Monday, November 27, 2017

Punisher (Netflix Series)

Marvel's Punisher is -- at least according to my memory -- the comic industry's first anti-hero. Frank Castle's appearance in The Amazing Spider-Man (sometime in 1974) set the stage for later characters like Deadpool, and for titles like Suicide Squad.

(Hell, I doubt Batman's fan base could have accepted a violent, gun-teasing Dark Knight without Punisher setting that tone.)

The Netflix series is an extension of Punisher's origin story from Daredevils second season. The audience watches Castle struggle with the moral dilemma of what he knows he is, and what he knows he must do to carry out his view of justice. We see his struggle with relationships, and manipulate them in order to achieve his mission.

Finally, we see him embrace his (even) darker side in order to deliver a truck load of karma to someone who deserved it.

It was a beautiful thing to watch.

Friday, November 24, 2017

Justice League

I'm considered somewhat of an outcast among my herd of nerds, geeks, and comic book snobs. And that's for two very simple reasons:

1. I dig old-school, team-based, super-hero comics; and,
2. I prefer DC over Marvel, Image, and other publishing companies.

It's true.

Several of my comic-book-readin' friends scratch their heads after learning I prefer JLA or Teen Titans stories over The Wicked + the Devine, or that a stack of regular old Justice Society of America comics helps me pass a day of bad weather better than the best issues of The Avengers.

When I first started reading comics in the 1970s, DC was the company to read for great stories and well written dialogue; Marvel was the place for really cool visual story telling. (There were notable exceptions, such as Spider-Man, and I read and enjoyed those titles too. But those were exceptions.)

It was in a DC comic that I could find philosophical debate over ethics and morals, and friends arguing over the subtle points of a mission. It was in titles like The Justice League where I could watch a group of diverse people consider a problem from all angles, then reach consensus and act together to solve that problem.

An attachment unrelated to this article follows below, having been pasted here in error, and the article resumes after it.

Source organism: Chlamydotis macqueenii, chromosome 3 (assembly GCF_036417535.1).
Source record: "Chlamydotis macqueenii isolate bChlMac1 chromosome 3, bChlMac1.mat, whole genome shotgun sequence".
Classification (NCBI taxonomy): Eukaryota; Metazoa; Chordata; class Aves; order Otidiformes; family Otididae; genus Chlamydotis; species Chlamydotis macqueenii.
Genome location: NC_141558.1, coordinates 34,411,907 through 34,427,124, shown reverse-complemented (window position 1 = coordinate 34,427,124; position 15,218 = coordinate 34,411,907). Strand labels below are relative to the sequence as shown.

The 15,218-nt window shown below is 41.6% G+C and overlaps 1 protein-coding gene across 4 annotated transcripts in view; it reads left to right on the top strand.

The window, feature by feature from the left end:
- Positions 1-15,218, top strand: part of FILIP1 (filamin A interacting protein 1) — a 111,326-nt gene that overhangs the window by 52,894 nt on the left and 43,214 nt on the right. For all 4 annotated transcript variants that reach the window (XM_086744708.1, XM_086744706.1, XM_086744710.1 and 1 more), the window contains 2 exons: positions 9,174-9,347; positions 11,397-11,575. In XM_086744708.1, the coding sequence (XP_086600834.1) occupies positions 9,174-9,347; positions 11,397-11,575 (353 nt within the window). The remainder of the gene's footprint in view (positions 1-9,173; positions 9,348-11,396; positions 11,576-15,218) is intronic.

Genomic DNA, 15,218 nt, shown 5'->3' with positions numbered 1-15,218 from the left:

My favorite comic book stories weren't those with dozens of panels showing Superman punching through walls.

My favorite comics were the ones where team members sat around their meeting table in debate, arguing through what they should do.

It's for that reason I enjoyed Justice League (2017). The flick has mixed reviews, and I agree with some of the scuttlebutt and poor reviews I've read on the 'net. I'm no fanboy; I have my own issues with the film. I absolutely hate the way The Flash is portrayed as an insecure kid, and I'm not wild about how producers focused in on Peter David's 1990s Aquaman when developing the character. It gives Arthur Curry some sass and stature, for sure, but this is not the traditional Aquaman most readers know.

But there is much about Justice League that is right. Ben Affleck is better as The Batman this round than he was in Dawn of Justice, and I think that's because he spent more time out of the batsuit as Bruce Wayne. Watching Bruce track down and convince the other heroes to join this new league was the highlight of the flick for me, as was the team's debate over the ethics of whether or not they should play gods with someone else's life or death.

(That's a purposely vague reference for those couple of people who don't yet know the plot of this story.)

DC movies are still a step-and-a-half behind Marvel in story-telling, effects, and structure. Marvel flicks are lighter and sell more popcorn. But Justice League is a step in the right direction, I think. And, hopefully, ten years from now the movie will be considered a turning point for when the studio started getting it right.